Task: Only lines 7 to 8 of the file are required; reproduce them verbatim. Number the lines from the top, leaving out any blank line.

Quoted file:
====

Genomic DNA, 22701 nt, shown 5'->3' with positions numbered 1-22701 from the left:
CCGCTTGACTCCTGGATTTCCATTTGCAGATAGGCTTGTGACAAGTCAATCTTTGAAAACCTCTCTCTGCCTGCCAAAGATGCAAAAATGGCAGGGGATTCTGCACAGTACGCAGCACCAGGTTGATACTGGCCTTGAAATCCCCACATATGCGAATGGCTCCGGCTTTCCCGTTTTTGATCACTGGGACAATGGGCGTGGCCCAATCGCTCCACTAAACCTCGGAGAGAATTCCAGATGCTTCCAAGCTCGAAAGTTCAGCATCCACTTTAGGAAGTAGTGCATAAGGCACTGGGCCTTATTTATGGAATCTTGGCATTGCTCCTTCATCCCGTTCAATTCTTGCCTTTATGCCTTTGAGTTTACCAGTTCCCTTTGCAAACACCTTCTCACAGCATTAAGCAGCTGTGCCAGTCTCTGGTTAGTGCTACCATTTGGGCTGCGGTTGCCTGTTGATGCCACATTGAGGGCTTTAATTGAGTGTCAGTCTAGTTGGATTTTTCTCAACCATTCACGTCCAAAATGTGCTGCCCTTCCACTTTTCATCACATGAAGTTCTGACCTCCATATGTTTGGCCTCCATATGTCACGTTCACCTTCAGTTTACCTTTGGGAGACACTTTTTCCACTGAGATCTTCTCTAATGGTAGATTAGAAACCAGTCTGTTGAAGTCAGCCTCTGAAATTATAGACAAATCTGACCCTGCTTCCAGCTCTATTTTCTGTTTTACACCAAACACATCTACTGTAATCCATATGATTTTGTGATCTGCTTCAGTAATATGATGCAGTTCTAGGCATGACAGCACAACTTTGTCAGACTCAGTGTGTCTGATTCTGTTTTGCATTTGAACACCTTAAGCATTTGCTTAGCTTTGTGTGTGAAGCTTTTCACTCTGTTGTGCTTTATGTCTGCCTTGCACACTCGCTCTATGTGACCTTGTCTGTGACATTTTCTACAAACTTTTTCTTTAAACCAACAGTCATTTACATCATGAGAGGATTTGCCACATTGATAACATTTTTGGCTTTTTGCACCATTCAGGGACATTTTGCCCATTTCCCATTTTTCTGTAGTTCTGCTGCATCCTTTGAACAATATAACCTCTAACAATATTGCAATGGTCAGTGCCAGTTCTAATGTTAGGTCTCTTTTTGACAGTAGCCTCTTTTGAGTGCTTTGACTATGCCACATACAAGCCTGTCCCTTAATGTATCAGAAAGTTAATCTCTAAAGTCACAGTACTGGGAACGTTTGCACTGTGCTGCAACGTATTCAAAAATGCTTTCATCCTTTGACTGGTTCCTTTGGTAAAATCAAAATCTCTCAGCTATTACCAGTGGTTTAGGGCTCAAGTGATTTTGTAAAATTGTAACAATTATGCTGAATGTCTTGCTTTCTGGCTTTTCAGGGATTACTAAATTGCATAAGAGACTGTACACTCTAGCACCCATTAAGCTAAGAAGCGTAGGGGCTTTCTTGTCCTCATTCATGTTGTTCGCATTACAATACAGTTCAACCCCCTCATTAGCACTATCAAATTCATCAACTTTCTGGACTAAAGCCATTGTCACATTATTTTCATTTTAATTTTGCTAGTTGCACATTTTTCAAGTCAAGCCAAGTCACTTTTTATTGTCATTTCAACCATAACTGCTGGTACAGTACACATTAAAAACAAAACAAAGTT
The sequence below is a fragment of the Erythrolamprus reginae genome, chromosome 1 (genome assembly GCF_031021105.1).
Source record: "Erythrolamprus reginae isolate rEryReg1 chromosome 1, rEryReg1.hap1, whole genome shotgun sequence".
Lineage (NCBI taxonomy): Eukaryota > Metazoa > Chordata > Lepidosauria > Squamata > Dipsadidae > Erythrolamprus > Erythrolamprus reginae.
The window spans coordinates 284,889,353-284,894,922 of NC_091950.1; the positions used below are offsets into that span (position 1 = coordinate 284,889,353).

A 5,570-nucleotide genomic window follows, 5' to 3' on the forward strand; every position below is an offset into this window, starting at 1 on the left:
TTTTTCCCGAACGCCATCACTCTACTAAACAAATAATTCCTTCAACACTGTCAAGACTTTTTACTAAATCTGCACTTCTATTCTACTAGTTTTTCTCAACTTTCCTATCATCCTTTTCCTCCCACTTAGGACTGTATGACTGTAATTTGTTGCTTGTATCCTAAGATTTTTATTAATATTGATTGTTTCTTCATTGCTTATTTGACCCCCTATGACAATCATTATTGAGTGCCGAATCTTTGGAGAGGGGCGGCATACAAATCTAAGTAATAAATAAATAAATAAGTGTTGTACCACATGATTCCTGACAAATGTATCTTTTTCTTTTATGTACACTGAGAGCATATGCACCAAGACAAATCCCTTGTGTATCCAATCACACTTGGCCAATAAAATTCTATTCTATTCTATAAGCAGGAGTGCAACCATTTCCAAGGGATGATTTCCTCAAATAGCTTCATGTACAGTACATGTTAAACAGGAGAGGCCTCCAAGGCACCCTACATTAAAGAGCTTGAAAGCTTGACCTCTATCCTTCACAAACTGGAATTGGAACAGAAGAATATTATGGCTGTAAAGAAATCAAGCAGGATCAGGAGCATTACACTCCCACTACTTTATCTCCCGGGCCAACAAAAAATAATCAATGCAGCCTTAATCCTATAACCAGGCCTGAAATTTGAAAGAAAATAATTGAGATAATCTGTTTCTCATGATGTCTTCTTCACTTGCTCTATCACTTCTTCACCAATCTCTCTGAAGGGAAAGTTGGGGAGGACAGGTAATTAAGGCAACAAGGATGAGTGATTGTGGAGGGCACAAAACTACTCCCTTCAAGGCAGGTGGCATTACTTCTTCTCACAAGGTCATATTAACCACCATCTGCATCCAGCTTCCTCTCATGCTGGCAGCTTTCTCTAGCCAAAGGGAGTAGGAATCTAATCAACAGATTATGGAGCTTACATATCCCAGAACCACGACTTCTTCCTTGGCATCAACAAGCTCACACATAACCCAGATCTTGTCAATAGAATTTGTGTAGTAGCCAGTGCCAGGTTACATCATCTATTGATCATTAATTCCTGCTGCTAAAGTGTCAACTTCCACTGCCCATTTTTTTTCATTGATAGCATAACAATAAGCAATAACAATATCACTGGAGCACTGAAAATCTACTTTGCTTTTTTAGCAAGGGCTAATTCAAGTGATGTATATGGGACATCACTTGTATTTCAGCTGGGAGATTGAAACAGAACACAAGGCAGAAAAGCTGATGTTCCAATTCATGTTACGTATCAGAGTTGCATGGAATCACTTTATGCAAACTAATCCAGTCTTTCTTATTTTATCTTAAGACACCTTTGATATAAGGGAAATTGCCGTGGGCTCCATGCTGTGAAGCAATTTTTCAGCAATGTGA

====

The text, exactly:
A 5,570-nucleotide genomic window follows, 5' to 3' on the forward strand; every position below is an offset into this window, starting at 1 on the left:
TTTTTCCCGAACGCCATCACTCTACTAAACAAATAATTCCTTCAACACTGTCAAGACTTTTTACTAAATCTGCACTTCTATTCTACTAGTTTTTCTCAACTTTCCTATCATCCTTTTCCTCCCACTTAGGACTGTATGACTGTAATTTGTTGCTTGTATCCTAAGATTTTTATTAATATTGATTGTTTCTTCATTGCTTATTTGACCCCCTATGACAATCATTATTGAGTGCCGAATCTTTGGAGAGGGGCGGCATACAAATCTAAGTAATAAATAAATAAATAAGTGTTGTACCACATGATTCCTGACAAATGTATCTTTTTCTTTTATGTACACTGAGAGCATATGCACCAAGACAAATCCCTTGTGTATCCAATCACACTTGGCCAATAAAATTCTATTCTATTCTATAAGCAGGAGTGCAACCATTTCCAAGGGATGATTTCCTCAAATAGCTTCATGTACAGTACATGTTAAACAGGAGAGGCCTCCAAGGCACCCTACATTAAAGAGCTTGAAAGCTTGACCTCTATCCTTCACAAACTGGAATTGGAACAGAAGAATATTATGGCTGTAAAGAAATCAAGCAGGATCAGGAGCATTACACTCCCACTACTTTATCTCCCGGGCCAACAAAAAATAATCAATGCAGCCTTAATCCTATAACCAGGCCTGAAATTTGAAAGAAAATAATTGAGATAATCTGTTTCTCATGATGTCTTCTTCACTTGCTCTATCACTTCTTCACCAATCTCTCTGAAGGGAAAGTTGGGGAGGACAGGTAATTAAGGCAACAAGGATGAGTGATTGTGGAGGGCACAAAACTACTCCCTTCAAGGCAGGTGGCATTACTTCTTCTCACAAGGTCATATTAACCACCATCTGCATCCAGCTTCCTCTCATGCTGGCAGCTTTCTCTAGCCAAAGGGAGTAGGAATCTAATCAACAGATTATGGAGCTTACATATCCCAGAACCACGACTTCTTCCTTGGCATCAACAAGCTCACACATAACCCAGATCTTGTCAATAGAATTTGTGTAGTAGCCAGTGCCAGGTTACATCATCTATTGATCATTAATTCCTGCTGCTAAAGTGTCAACTTCCACTGCCCATTTTTTTTCATTGATAGCATAACAATAAGCAATAACAATATCACTGGAGCACTGAAAATCTACTTTGCTTTTTTAGCAAGGGCTAATTCAAGTGATGTATATGGGACATCACTTGTATTTCAGCTGGGAGATTGAAACAGAACACAAGGCAGAAAAGCTGATGTTCCAATTCATGTTACGTATCAGAGTTGCATGGAATCACTTTATGCAAACTAATCCAGTCTTTCTTATTTTATCTTAAGACACCTTTGATATAAGGGAAATTGCCGTGGGCTCCATGCTGTGAAGCAATTTTTCAGCAATGTGA